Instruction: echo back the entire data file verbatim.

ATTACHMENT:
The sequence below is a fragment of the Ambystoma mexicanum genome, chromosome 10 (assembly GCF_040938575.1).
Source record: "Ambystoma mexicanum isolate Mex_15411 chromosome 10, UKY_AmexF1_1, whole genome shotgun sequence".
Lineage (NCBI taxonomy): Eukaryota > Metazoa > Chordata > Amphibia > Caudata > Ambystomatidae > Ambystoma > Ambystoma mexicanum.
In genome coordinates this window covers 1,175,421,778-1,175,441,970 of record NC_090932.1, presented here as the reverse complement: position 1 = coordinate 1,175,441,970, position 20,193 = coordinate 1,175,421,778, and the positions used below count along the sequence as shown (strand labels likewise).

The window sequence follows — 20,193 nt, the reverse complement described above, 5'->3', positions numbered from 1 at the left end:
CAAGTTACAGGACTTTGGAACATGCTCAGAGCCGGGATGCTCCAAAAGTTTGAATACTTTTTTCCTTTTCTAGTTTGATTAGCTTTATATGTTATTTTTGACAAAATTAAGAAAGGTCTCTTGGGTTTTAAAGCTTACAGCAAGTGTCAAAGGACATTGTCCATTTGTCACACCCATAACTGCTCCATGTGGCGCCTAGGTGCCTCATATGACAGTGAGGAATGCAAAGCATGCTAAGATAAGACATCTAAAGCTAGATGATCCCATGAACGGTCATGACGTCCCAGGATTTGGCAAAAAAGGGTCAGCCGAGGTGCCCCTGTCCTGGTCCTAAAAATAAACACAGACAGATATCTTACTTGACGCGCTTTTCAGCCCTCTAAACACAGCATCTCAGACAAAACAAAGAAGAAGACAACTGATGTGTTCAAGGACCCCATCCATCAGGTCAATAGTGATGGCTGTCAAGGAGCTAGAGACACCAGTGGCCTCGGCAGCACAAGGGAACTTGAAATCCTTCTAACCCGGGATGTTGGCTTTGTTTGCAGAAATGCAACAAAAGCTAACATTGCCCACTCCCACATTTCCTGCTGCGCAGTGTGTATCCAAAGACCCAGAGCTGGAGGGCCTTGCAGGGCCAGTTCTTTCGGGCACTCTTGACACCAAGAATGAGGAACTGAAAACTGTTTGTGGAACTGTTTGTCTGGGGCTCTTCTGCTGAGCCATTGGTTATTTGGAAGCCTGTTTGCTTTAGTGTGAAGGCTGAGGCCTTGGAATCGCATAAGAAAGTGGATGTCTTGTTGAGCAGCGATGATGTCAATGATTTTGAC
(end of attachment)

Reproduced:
The sequence below is a fragment of the Ambystoma mexicanum genome, chromosome 10 (assembly GCF_040938575.1).
Source record: "Ambystoma mexicanum isolate Mex_15411 chromosome 10, UKY_AmexF1_1, whole genome shotgun sequence".
Lineage (NCBI taxonomy): Eukaryota > Metazoa > Chordata > Amphibia > Caudata > Ambystomatidae > Ambystoma > Ambystoma mexicanum.
In genome coordinates this window covers 1,175,421,778-1,175,441,970 of record NC_090932.1, presented here as the reverse complement: position 1 = coordinate 1,175,441,970, position 20,193 = coordinate 1,175,421,778, and the positions used below count along the sequence as shown (strand labels likewise).

The window sequence follows — 20,193 nt, the reverse complement described above, 5'->3', positions numbered from 1 at the left end:
CAAGTTACAGGACTTTGGAACATGCTCAGAGCCGGGATGCTCCAAAAGTTTGAATACTTTTTTCCTTTTCTAGTTTGATTAGCTTTATATGTTATTTTTGACAAAATTAAGAAAGGTCTCTTGGGTTTTAAAGCTTACAGCAAGTGTCAAAGGACATTGTCCATTTGTCACACCCATAACTGCTCCATGTGGCGCCTAGGTGCCTCATATGACAGTGAGGAATGCAAAGCATGCTAAGATAAGACATCTAAAGCTAGATGATCCCATGAACGGTCATGACGTCCCAGGATTTGGCAAAAAAGGGTCAGCCGAGGTGCCCCTGTCCTGGTCCTAAAAATAAACACAGACAGATATCTTACTTGACGCGCTTTTCAGCCCTCTAAACACAGCATCTCAGACAAAACAAAGAAGAAGACAACTGATGTGTTCAAGGACCCCATCCATCAGGTCAATAGTGATGGCTGTCAAGGAGCTAGAGACACCAGTGGCCTCGGCAGCACAAGGGAACTTGAAATCCTTCTAACCCGGGATGTTGGCTTTGTTTGCAGAAATGCAACAAAAGCTAACATTGCCCACTCCCACATTTCCTGCTGCGCAGTGTGTATCCAAAGACCCAGAGCTGGAGGGCCTTGCAGGGCCAGTTCTTTCGGGCACTCTTGACACCAAGAATGAGGAACTGAAAACTGTTTGTGGAACTGTTTGTCTGGGGCTCTTCTGCTGAGCCATTGGTTATTTGGAAGCCTGTTTGCTTTAGTGTGAAGGCTGAGGCCTTGGAATCGCATAAGAAAGTGGATGTCTTGTTGAGCAGCGATGATGTCAATGATTTTGAC